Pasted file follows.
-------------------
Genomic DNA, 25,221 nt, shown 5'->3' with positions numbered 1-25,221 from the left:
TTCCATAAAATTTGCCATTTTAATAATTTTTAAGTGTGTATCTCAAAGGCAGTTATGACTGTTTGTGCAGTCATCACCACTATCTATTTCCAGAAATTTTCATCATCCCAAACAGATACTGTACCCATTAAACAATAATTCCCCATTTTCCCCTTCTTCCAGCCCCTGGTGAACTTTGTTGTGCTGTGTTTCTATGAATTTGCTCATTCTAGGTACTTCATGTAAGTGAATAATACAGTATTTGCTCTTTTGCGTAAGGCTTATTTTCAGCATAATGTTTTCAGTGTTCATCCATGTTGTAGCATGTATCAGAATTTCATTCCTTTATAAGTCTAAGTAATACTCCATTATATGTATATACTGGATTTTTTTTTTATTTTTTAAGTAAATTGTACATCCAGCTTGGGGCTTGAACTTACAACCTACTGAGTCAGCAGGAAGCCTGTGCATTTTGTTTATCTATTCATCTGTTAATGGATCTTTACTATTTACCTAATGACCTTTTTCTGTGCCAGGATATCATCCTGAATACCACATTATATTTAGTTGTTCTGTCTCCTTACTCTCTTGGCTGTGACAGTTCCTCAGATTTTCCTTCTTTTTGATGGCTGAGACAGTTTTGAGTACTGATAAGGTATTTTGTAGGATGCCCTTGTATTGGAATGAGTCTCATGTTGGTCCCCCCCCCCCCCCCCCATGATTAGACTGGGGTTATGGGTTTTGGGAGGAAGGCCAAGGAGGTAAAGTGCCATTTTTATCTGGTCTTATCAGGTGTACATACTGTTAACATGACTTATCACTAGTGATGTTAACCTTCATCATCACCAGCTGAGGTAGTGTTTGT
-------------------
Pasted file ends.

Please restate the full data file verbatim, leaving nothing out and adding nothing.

Genomic DNA, 25,221 nt, shown 5'->3' with positions numbered 1-25,221 from the left:
TTCCATAAAATTTGCCATTTTAATAATTTTTAAGTGTGTATCTCAAAGGCAGTTATGACTGTTTGTGCAGTCATCACCACTATCTATTTCCAGAAATTTTCATCATCCCAAACAGATACTGTACCCATTAAACAATAATTCCCCATTTTCCCCTTCTTCCAGCCCCTGGTGAACTTTGTTGTGCTGTGTTTCTATGAATTTGCTCATTCTAGGTACTTCATGTAAGTGAATAATACAGTATTTGCTCTTTTGCGTAAGGCTTATTTTCAGCATAATGTTTTCAGTGTTCATCCATGTTGTAGCATGTATCAGAATTTCATTCCTTTATAAGTCTAAGTAATACTCCATTATATGTATATACTGGATTTTTTTTTTATTTTTTAAGTAAATTGTACATCCAGCTTGGGGCTTGAACTTACAACCTACTGAGTCAGCAGGAAGCCTGTGCATTTTGTTTATCTATTCATCTGTTAATGGATCTTTACTATTTACCTAATGACCTTTTTCTGTGCCAGGATATCATCCTGAATACCACATTATATTTAGTTGTTCTGTCTCCTTACTCTCTTGGCTGTGACAGTTCCTCAGATTTTCCTTCTTTTTGATGGCTGAGACAGTTTTGAGTACTGATAAGGTATTTTGTAGGATGCCCTTGTATTGGAATGAGTCTCATGTTGGTCCCCCCCCCCCCCCCCCATGATTAGACTGGGGTTATGGGTTTTGGGAGGAAGGCCAAGGAGGTAAAGTGCCATTTTTATCTGGTCTTATCAGGTGTACATACTGTTAACATGACTTATCACTAGTGATGTTAACCTTCATCATCACCAGCTGAGGTAGTGTTTGT